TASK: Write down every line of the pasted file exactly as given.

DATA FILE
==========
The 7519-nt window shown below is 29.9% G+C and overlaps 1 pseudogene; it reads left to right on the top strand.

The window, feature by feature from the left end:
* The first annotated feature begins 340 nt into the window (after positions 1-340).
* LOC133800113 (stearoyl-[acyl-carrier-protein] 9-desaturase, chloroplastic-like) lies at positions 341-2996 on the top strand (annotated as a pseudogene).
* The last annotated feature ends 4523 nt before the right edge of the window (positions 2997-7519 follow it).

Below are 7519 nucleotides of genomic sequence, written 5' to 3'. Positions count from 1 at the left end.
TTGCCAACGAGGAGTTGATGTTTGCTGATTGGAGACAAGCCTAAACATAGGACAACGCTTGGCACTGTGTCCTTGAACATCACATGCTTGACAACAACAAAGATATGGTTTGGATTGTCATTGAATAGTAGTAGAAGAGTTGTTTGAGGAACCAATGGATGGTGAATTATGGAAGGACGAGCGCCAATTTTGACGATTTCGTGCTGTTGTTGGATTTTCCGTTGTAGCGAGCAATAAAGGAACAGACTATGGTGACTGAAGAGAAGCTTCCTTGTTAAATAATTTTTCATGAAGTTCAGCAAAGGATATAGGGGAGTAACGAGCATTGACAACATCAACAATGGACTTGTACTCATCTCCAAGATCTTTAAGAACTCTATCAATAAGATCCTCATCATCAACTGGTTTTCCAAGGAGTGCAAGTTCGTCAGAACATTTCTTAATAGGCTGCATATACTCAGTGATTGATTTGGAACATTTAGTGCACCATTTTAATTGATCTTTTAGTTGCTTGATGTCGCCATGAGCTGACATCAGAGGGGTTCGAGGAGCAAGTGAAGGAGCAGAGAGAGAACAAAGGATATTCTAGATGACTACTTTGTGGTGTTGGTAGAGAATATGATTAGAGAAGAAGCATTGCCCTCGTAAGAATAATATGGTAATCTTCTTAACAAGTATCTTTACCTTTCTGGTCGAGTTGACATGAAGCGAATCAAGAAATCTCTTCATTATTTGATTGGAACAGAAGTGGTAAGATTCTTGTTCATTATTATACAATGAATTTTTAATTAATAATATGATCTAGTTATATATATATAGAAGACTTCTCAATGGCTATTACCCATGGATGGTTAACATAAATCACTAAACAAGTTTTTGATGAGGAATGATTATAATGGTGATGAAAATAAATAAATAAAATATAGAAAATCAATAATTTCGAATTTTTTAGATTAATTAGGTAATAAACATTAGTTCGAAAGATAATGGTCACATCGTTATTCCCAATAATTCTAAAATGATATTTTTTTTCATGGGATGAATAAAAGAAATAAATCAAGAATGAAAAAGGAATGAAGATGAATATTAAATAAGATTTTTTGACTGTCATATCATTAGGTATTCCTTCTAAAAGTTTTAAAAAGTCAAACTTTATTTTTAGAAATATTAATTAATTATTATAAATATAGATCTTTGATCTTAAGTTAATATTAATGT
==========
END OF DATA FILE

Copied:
The 7519-nt window shown below is 29.9% G+C and overlaps 1 pseudogene; it reads left to right on the top strand.

The window, feature by feature from the left end:
* The first annotated feature begins 340 nt into the window (after positions 1-340).
* LOC133800113 (stearoyl-[acyl-carrier-protein] 9-desaturase, chloroplastic-like) lies at positions 341-2996 on the top strand (annotated as a pseudogene).
* The last annotated feature ends 4523 nt before the right edge of the window (positions 2997-7519 follow it).

Below are 7519 nucleotides of genomic sequence, written 5' to 3'. Positions count from 1 at the left end.
TTGCCAACGAGGAGTTGATGTTTGCTGATTGGAGACAAGCCTAAACATAGGACAACGCTTGGCACTGTGTCCTTGAACATCACATGCTTGACAACAACAAAGATATGGTTTGGATTGTCATTGAATAGTAGTAGAAGAGTTGTTTGAGGAACCAATGGATGGTGAATTATGGAAGGACGAGCGCCAATTTTGACGATTTCGTGCTGTTGTTGGATTTTCCGTTGTAGCGAGCAATAAAGGAACAGACTATGGTGACTGAAGAGAAGCTTCCTTGTTAAATAATTTTTCATGAAGTTCAGCAAAGGATATAGGGGAGTAACGAGCATTGACAACATCAACAATGGACTTGTACTCATCTCCAAGATCTTTAAGAACTCTATCAATAAGATCCTCATCATCAACTGGTTTTCCAAGGAGTGCAAGTTCGTCAGAACATTTCTTAATAGGCTGCATATACTCAGTGATTGATTTGGAACATTTAGTGCACCATTTTAATTGATCTTTTAGTTGCTTGATGTCGCCATGAGCTGACATCAGAGGGGTTCGAGGAGCAAGTGAAGGAGCAGAGAGAGAACAAAGGATATTCTAGATGACTACTTTGTGGTGTTGGTAGAGAATATGATTAGAGAAGAAGCATTGCCCTCGTAAGAATAATATGGTAATCTTCTTAACAAGTATCTTTACCTTTCTGGTCGAGTTGACATGAAGCGAATCAAGAAATCTCTTCATTATTTGATTGGAACAGAAGTGGTAAGATTCTTGTTCATTATTATACAATGAATTTTTAATTAATAATATGATCTAGTTATATATATATAGAAGACTTCTCAATGGCTATTACCCATGGATGGTTAACATAAATCACTAAACAAGTTTTTGATGAGGAATGATTATAATGGTGATGAAAATAAATAAATAAAATATAGAAAATCAATAATTTCGAATTTTTTAGATTAATTAGGTAATAAACATTAGTTCGAAAGATAATGGTCACATCGTTATTCCCAATAATTCTAAAATGATATTTTTTTTCATGGGATGAATAAAAGAAATAAATCAAGAATGAAAAAGGAATGAAGATGAATATTAAATAAGATTTTTTGACTGTCATATCATTAGGTATTCCTTCTAAAAGTTTTAAAAAGTCAAACTTTATTTTTAGAAATATTAATTAATTATTATAAATATAGATCTTTGATCTTAAGTTAATATTAATGT